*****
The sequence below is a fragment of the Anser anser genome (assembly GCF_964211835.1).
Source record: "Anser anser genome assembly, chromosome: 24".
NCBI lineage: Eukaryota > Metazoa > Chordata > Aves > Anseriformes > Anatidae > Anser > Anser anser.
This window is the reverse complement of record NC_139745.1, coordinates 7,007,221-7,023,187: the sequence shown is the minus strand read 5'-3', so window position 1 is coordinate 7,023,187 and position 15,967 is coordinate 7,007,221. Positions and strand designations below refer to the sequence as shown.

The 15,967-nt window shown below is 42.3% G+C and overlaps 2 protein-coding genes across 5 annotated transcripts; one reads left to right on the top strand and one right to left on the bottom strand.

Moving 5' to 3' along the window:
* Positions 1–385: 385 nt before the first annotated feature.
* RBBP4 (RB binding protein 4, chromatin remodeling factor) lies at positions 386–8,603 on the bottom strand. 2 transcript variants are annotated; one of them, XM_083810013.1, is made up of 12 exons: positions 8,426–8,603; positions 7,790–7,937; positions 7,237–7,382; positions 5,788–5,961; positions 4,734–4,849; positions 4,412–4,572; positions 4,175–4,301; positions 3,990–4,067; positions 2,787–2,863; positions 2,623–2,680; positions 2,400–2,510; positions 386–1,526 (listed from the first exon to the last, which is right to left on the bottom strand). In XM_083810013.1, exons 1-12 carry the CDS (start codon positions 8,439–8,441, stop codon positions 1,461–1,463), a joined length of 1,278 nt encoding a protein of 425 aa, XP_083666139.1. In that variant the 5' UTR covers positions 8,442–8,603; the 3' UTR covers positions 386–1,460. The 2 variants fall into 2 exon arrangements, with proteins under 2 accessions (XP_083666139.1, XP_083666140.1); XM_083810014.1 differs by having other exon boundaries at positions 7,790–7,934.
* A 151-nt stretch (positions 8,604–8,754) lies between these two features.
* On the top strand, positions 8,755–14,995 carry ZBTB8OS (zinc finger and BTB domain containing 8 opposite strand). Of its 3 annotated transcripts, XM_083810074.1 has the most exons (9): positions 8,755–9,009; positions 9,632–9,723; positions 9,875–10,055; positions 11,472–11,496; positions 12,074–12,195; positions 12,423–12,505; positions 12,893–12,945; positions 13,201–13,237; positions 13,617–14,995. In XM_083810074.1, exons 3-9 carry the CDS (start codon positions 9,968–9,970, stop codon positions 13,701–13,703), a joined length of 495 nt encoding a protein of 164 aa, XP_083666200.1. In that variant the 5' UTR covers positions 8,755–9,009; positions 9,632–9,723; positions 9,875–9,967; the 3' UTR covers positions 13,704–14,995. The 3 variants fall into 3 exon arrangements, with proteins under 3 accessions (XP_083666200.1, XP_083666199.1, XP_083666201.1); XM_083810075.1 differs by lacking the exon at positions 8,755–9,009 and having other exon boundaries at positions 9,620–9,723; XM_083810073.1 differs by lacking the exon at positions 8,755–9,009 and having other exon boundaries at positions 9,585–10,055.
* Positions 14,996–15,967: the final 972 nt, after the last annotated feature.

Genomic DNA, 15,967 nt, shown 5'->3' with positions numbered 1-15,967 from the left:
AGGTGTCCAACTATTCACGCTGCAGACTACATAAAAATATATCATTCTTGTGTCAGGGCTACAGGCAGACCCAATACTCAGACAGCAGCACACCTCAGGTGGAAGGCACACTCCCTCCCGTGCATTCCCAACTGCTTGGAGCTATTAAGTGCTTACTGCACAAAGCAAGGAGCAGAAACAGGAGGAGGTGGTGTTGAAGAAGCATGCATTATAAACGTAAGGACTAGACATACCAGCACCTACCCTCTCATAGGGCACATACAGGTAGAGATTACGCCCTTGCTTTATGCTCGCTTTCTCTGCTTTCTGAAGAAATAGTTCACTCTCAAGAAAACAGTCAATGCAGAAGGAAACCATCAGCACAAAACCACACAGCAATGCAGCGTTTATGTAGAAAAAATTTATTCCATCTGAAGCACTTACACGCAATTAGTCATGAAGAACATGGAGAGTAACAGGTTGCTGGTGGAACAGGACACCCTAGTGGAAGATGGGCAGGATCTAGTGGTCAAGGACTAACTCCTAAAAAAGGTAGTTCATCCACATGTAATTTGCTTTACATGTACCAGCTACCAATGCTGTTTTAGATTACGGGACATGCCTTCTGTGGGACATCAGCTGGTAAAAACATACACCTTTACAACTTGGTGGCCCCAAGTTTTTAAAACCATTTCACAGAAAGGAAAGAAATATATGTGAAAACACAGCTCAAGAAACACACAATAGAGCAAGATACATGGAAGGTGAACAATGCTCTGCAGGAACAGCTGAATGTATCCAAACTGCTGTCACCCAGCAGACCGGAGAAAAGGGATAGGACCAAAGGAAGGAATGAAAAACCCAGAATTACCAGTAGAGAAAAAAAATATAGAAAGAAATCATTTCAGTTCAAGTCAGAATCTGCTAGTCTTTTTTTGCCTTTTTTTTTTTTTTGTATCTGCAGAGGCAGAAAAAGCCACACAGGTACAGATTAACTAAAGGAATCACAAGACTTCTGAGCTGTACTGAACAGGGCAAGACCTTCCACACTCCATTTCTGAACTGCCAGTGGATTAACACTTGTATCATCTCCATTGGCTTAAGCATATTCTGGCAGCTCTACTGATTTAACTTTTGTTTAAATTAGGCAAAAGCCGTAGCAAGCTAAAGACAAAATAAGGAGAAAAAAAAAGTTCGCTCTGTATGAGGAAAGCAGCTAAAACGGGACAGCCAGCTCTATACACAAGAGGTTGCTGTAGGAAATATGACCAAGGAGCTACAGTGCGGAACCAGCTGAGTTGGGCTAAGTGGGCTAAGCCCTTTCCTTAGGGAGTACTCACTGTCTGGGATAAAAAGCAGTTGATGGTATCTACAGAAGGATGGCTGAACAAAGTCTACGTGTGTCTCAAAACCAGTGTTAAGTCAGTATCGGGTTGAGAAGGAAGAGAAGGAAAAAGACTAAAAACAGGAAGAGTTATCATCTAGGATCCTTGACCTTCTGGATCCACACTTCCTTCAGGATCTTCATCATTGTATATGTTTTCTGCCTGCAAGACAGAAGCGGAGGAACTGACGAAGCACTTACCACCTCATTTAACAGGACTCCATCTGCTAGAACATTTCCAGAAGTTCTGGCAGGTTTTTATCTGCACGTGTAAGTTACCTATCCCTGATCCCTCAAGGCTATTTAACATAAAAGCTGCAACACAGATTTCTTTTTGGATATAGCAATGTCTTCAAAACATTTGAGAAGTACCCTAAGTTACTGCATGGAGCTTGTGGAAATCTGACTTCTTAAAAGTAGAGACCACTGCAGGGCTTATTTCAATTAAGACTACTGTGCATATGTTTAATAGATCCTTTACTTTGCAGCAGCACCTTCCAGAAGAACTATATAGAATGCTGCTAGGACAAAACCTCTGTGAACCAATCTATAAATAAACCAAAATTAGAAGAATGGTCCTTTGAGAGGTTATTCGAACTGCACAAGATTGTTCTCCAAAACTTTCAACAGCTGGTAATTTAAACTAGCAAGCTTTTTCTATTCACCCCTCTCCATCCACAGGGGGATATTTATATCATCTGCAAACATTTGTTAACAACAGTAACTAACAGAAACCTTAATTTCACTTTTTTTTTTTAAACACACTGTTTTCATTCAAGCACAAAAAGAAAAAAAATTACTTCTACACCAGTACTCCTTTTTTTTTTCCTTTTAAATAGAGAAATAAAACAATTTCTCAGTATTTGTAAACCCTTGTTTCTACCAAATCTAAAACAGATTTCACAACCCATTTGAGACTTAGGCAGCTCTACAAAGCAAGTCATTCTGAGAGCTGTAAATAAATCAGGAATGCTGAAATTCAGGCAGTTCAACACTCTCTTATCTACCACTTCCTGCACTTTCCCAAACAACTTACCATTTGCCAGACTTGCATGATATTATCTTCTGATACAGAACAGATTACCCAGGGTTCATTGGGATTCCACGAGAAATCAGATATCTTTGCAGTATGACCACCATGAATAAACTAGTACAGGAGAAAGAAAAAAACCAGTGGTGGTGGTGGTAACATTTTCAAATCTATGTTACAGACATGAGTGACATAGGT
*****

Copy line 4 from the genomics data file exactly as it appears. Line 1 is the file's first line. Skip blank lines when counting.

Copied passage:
This window is the reverse complement of record NC_139745.1, coordinates 7,007,221-7,023,187: the sequence shown is the minus strand read 5'-3', so window position 1 is coordinate 7,023,187 and position 15,967 is coordinate 7,007,221. Positions and strand designations below refer to the sequence as shown.